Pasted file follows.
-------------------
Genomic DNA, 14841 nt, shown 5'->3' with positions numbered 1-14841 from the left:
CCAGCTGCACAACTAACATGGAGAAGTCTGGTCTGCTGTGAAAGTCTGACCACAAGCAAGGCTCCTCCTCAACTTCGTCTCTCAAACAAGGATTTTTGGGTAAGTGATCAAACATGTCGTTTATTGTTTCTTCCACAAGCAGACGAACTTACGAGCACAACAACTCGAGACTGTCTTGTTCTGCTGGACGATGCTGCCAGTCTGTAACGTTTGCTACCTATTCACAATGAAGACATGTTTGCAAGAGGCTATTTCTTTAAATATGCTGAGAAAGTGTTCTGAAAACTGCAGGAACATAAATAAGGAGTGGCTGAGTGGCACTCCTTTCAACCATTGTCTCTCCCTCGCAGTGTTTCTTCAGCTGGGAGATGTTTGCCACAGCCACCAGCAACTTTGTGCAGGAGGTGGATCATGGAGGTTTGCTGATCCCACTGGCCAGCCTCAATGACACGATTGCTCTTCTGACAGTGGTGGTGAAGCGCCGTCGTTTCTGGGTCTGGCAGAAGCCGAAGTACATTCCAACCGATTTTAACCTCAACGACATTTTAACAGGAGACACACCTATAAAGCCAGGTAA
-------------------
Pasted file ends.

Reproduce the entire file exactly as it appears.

Genomic DNA, 14841 nt, shown 5'->3' with positions numbered 1-14841 from the left:
CCAGCTGCACAACTAACATGGAGAAGTCTGGTCTGCTGTGAAAGTCTGACCACAAGCAAGGCTCCTCCTCAACTTCGTCTCTCAAACAAGGATTTTTGGGTAAGTGATCAAACATGTCGTTTATTGTTTCTTCCACAAGCAGACGAACTTACGAGCACAACAACTCGAGACTGTCTTGTTCTGCTGGACGATGCTGCCAGTCTGTAACGTTTGCTACCTATTCACAATGAAGACATGTTTGCAAGAGGCTATTTCTTTAAATATGCTGAGAAAGTGTTCTGAAAACTGCAGGAACATAAATAAGGAGTGGCTGAGTGGCACTCCTTTCAACCATTGTCTCTCCCTCGCAGTGTTTCTTCAGCTGGGAGATGTTTGCCACAGCCACCAGCAACTTTGTGCAGGAGGTGGATCATGGAGGTTTGCTGATCCCACTGGCCAGCCTCAATGACACGATTGCTCTTCTGACAGTGGTGGTGAAGCGCCGTCGTTTCTGGGTCTGGCAGAAGCCGAAGTACATTCCAACCGATTTTAACCTCAACGACATTTTAACAGGAGACACACCTATAAAGCCAGGTAA